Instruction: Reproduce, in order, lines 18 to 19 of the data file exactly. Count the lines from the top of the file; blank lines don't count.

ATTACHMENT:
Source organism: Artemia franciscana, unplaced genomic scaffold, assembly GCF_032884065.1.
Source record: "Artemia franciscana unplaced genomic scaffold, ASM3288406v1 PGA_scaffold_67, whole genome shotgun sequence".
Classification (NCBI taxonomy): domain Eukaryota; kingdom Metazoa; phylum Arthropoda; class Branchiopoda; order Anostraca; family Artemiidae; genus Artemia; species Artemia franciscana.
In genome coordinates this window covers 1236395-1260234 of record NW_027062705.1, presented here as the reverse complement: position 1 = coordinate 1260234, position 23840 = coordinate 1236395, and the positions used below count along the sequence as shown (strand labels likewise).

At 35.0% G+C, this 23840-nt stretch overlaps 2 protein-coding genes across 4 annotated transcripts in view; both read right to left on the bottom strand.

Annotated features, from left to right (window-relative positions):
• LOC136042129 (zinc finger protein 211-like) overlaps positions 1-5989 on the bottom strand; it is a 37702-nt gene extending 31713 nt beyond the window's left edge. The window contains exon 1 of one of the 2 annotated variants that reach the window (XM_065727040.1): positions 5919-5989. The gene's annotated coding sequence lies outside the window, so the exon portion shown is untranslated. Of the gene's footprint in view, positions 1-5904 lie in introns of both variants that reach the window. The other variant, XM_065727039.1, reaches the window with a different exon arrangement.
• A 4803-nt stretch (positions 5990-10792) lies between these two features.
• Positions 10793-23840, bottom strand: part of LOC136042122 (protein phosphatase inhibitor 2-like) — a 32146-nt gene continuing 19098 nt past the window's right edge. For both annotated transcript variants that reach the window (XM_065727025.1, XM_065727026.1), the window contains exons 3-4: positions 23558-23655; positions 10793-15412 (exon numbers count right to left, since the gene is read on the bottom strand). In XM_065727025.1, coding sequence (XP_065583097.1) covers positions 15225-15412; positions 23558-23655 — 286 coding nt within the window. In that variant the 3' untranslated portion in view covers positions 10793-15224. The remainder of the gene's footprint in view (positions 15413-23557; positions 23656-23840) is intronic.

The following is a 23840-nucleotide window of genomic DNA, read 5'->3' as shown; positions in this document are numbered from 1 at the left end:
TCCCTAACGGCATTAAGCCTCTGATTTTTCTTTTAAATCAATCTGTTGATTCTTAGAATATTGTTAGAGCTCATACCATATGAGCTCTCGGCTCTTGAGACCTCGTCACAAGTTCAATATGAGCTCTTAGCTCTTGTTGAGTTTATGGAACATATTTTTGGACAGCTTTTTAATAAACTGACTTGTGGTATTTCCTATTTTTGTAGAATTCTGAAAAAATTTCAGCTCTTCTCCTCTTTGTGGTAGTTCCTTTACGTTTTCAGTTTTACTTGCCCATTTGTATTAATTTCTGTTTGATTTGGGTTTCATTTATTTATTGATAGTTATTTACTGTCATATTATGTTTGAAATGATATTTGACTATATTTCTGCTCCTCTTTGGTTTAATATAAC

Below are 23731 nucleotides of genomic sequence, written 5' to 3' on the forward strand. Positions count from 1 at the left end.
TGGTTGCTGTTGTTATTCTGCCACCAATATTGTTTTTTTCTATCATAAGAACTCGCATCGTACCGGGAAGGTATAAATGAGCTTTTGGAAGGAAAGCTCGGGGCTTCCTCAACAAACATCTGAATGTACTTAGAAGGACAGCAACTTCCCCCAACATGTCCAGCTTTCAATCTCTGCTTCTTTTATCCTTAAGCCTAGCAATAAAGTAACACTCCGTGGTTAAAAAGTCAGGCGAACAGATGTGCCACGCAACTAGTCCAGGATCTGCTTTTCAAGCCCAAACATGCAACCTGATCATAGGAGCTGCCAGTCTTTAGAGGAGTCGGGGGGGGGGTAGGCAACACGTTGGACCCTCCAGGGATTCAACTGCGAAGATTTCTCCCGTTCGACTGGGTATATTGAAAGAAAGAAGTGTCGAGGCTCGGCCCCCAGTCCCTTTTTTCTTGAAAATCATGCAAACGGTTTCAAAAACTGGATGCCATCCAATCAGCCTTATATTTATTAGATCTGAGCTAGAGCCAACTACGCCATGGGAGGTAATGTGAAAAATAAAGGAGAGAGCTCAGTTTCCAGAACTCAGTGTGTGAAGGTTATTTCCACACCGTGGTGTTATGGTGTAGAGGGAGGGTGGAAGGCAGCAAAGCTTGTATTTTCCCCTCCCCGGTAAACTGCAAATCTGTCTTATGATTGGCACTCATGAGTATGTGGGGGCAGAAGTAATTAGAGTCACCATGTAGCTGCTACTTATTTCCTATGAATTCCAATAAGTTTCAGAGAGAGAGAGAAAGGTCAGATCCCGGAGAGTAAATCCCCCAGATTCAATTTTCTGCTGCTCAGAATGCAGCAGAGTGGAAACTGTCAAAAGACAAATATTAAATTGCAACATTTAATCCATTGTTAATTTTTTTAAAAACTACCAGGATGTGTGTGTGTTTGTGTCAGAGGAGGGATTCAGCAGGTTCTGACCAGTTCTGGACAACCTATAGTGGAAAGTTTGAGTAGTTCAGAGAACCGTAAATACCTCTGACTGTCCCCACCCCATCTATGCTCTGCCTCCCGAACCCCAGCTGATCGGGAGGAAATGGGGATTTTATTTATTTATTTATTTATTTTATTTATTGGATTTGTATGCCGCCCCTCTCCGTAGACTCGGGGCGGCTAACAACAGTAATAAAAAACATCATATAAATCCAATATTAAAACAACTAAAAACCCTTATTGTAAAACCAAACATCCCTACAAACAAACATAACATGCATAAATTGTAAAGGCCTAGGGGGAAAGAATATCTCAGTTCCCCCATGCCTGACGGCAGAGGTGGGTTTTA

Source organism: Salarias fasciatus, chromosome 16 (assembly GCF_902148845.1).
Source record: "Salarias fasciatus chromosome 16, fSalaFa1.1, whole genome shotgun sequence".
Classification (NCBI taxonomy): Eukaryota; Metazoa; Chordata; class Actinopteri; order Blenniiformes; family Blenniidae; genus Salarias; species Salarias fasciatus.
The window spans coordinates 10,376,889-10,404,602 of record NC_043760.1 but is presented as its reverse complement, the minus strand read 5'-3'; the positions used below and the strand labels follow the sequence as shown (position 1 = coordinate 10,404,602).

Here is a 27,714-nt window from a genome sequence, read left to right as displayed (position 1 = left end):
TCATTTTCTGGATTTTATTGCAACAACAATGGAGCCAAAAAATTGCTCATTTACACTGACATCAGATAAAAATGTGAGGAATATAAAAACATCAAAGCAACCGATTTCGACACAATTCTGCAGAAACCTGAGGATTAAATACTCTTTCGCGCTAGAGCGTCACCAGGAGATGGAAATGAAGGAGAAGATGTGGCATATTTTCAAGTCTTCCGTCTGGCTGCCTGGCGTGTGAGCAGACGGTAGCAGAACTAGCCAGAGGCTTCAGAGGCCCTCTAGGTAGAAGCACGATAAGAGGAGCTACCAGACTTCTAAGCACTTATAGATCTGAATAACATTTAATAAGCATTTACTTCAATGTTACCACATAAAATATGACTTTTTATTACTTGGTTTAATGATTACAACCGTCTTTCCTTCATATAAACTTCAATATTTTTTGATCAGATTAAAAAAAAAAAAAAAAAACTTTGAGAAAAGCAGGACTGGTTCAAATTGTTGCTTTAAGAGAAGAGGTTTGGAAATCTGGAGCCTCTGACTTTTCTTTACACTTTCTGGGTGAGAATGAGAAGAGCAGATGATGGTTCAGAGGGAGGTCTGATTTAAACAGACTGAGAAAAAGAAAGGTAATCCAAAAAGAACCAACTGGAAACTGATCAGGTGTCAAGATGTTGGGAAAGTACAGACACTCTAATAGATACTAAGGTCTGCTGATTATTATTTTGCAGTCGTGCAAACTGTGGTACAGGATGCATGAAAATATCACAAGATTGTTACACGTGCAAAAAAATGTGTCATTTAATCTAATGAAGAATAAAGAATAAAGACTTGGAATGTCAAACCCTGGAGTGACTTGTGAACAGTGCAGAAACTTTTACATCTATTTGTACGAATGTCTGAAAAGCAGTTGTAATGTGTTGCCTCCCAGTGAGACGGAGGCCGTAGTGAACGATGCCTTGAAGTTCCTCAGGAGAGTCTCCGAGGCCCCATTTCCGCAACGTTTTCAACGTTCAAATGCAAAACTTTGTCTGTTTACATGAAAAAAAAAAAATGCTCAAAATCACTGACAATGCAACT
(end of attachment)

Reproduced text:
Here is a 27,714-nt window from a genome sequence, read left to right as displayed (position 1 = left end):
TCATTTTCTGGATTTTATTGCAACAACAATGGAGCCAAAAAATTGCTCATTTACACTGACATCAGATAAAAATGTGAGGAATATAAAAACATCAAAGCAACCGATTTCGACACAATTCTGCAGAAACCTGAGGATTAAATACTCTTTCGCGCTAGAGCGTCACCAGGAGATGGAAATGAAGGAGAAGATGTGGCATATTTTCAAGTCTTCCGTCTGGCTGCCTGGCGTGTGAGCAGACGGTAGCAGAACTAGCCAGAGGCTTCAGAGGCCCTCTAGGTAGAAGCACGATAAGAGGAGCTACCAGACTTCTAAGCACTTATAGATCTGAATAACATTTAATAAGCATTTACTTCAATGTTACCACATAAAATATGACTTTTTATTACTTGGTTTAATGATTACAACCGTCTTTCCTTCATATAAACTTCAATATTTTTTGATCAGATTAAAAAAAAAAAAAAAAAACTTTGAGAAAAGCAGGACTGGTTCAAATTGTTGCTTTAAGAGAAGAGGTTTGGAAATCTGGAGCCTCTGACTTTTCTTTACACTTTCTGGGTGAGAATGAGAAGAGCAGATGATGGTTCAGAGGGAGGTCTGATTTAAACAGACTGAGAAAAAGAAAGGTAATCCAAAAAGAACCAACTGGAAACTGATCAGGTGTCAAGATGTTGGGAAAGTACAGACACTCTAATAGATACTAAGGTCTGCTGATTATTATTTTGCAGTCGTGCAAACTGTGGTACAGGATGCATGAAAATATCACAAGATTGTTACACGTGCAAAAAAATGTGTCATTTAATCTAATGAAGAATAAAGAATAAAGACTTGGAATGTCAAACCCTGGAGTGACTTGTGAACAGTGCAGAAACTTTTACATCTATTTGTACGAATGTCTGAAAAGCAGTTGTAATGTGTTGCCTCCCAGTGAGACGGAGGCCGTAGTGAACGATGCCTTGAAGTTCCTCAGGAGAGTCTCCGAGGCCCCATTTCCGCAACGTTTTCAACGTTCAAATGCAAAACTTTGTCTGTTTACATGAAAAAAAAAAAATGCTCAAAATCACTGACAATGCAACT